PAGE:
“This job used to be about grubbing around on the road, looking at tiny specks of stuff,” says Gary Baldwin, a 30-year veteran of Thames Valley Police’s Forensic Collision Investigation Unit, “but that’s only a tiny part of it now.” When Gary started his accident investigation work in 1988, skid marks were his “bread and butter”, but ABS put paid to those. Today, CCTV and dashcam footage are his staple.
“They have absolutely taken over,” he says. “At first, it was just CCTV in town centres and on motorway gantries, but dashcams have become more and more common. You don’t always get the full picture but they have definitely taken on a big role.”
Gary is now retired as an officer but remains a civilian manager of a team of nine, and you really don’t want to be involved in the kind of accidents they look into. “It’s any fatal that’s connected with a motor vehicle,” he says. “From a car falling off a jack while you’re underneath it to a multiple shunt on the motorway.”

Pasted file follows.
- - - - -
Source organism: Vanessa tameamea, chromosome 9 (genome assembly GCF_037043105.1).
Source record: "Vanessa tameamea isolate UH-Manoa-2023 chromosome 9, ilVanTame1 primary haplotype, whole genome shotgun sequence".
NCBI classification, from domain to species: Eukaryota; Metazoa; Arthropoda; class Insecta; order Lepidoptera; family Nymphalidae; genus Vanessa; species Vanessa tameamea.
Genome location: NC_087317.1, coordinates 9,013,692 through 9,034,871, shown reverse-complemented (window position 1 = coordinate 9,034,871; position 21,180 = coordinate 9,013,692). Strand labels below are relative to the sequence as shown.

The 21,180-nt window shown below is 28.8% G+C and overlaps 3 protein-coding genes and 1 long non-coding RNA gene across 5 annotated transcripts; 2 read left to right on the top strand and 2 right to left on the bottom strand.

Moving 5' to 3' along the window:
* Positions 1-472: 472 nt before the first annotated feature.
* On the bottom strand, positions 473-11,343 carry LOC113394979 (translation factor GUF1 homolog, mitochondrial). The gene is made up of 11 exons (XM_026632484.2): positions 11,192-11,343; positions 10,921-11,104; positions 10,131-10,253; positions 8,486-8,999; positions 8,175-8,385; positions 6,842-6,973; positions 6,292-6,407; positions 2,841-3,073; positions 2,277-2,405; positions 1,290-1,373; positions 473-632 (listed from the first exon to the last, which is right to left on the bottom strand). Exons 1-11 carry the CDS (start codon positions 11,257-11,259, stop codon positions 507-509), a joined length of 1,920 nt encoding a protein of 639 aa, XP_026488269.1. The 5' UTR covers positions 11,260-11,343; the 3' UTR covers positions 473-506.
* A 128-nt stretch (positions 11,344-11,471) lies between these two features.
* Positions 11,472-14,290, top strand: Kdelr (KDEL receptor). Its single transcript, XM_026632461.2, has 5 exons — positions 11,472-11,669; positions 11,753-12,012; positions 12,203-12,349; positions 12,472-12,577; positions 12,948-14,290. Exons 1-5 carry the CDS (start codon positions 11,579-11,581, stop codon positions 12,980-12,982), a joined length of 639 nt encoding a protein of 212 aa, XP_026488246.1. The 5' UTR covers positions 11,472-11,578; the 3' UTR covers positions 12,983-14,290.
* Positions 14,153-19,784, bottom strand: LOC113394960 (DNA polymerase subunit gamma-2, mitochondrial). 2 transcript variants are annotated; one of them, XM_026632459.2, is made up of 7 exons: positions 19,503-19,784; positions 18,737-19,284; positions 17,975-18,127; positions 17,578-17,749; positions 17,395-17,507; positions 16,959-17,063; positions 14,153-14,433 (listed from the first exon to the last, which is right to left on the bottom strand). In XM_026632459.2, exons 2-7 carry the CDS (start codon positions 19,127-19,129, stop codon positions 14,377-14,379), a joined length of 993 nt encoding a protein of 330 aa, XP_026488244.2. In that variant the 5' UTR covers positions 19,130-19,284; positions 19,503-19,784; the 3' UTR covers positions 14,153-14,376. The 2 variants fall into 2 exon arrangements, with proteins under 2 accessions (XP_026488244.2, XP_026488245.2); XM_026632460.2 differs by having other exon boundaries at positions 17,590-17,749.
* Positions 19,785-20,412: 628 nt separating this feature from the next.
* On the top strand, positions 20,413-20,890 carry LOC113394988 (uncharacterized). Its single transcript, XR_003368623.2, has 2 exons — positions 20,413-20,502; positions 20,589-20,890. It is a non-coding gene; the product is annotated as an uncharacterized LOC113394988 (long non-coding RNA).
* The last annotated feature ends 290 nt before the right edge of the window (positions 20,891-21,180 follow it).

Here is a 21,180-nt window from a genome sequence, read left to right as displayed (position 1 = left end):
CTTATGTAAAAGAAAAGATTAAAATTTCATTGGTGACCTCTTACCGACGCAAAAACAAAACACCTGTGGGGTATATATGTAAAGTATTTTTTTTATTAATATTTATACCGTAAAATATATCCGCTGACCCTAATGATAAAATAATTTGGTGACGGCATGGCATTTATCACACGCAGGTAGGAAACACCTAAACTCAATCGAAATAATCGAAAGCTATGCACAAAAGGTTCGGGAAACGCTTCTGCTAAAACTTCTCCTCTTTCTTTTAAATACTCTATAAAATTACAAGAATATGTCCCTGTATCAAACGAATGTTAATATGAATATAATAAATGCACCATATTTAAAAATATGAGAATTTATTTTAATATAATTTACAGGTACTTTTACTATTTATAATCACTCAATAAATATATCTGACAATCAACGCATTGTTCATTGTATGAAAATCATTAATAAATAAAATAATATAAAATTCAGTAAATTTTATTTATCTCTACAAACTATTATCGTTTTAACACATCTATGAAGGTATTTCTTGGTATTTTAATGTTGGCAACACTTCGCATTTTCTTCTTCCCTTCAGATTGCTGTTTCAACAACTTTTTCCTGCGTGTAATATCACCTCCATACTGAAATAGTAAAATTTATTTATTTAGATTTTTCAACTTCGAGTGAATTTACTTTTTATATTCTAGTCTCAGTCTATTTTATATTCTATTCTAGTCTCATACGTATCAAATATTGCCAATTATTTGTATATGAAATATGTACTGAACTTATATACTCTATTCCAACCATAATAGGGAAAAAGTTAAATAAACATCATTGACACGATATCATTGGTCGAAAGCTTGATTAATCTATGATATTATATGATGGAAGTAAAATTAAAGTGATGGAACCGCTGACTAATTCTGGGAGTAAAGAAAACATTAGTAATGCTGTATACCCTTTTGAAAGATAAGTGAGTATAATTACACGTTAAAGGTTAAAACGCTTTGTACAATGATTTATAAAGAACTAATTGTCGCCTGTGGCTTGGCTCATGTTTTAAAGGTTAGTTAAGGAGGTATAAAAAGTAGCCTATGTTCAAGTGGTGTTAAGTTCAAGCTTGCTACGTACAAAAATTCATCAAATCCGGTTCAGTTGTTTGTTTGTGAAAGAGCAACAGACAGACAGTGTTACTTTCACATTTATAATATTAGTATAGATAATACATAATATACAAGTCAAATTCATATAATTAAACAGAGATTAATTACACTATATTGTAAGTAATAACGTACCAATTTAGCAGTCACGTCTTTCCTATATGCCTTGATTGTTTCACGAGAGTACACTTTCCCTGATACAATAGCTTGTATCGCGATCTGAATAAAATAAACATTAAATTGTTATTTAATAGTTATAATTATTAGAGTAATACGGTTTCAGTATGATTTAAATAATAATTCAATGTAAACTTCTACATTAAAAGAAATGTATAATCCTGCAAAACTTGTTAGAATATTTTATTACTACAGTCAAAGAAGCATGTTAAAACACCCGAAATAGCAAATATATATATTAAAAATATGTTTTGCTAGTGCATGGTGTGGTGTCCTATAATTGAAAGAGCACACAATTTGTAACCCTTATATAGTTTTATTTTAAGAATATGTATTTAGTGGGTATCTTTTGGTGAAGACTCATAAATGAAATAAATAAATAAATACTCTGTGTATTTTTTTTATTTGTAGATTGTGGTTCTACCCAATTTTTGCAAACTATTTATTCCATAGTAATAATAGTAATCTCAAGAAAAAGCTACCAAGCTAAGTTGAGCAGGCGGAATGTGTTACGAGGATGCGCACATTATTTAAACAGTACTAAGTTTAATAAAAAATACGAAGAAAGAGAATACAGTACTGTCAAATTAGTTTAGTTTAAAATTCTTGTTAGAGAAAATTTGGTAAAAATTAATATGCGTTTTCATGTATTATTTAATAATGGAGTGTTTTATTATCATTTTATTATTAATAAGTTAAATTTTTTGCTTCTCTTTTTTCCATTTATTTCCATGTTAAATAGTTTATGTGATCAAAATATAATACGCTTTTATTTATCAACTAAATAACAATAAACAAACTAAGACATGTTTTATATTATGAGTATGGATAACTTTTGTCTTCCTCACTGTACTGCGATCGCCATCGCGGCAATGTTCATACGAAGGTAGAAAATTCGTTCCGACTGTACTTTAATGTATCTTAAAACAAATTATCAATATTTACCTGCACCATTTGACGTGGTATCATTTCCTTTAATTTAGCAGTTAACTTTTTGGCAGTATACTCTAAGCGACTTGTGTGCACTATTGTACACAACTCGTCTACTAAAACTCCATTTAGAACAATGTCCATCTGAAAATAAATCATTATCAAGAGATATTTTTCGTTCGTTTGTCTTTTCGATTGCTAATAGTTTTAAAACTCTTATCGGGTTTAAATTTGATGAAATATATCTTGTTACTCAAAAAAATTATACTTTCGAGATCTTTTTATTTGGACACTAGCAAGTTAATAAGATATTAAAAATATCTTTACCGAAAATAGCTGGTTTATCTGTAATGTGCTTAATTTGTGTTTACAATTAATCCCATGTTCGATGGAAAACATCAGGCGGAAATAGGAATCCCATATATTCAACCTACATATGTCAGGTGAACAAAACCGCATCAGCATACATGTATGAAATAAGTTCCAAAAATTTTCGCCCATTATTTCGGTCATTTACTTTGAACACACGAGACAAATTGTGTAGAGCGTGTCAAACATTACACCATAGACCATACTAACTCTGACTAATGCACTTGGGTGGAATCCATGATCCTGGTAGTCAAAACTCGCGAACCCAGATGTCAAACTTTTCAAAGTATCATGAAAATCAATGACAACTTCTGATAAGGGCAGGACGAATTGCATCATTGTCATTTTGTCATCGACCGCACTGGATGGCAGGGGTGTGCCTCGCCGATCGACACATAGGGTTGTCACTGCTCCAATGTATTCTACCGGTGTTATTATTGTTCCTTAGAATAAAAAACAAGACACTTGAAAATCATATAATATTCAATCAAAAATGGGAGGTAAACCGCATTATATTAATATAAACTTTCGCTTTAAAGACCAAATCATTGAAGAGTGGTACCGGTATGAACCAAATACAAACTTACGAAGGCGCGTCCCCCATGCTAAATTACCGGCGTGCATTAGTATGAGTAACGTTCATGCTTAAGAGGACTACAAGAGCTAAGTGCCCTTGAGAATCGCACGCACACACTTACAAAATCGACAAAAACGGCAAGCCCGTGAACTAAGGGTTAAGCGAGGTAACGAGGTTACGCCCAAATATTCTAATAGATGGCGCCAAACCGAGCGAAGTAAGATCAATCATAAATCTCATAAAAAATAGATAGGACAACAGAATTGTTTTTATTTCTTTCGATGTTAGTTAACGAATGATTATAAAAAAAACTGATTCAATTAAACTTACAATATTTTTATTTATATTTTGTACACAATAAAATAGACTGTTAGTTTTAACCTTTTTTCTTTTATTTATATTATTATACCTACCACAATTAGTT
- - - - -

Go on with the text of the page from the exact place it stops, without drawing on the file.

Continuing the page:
In the late 1980s, there were around 5000 UK road deaths a year. Today, it’s less than 2000, but a level of tragedy is “almost inevitable”, says Gary. “The problem is those that are not surrounded by a car: pedestrians, cyclists, motorcyclists – the ‘vulnerable road users’. Cyclists still don’t get the message about riding up the inside of big vehicles at junctions. People just don’t understand how hard it is to see out of a lorry.”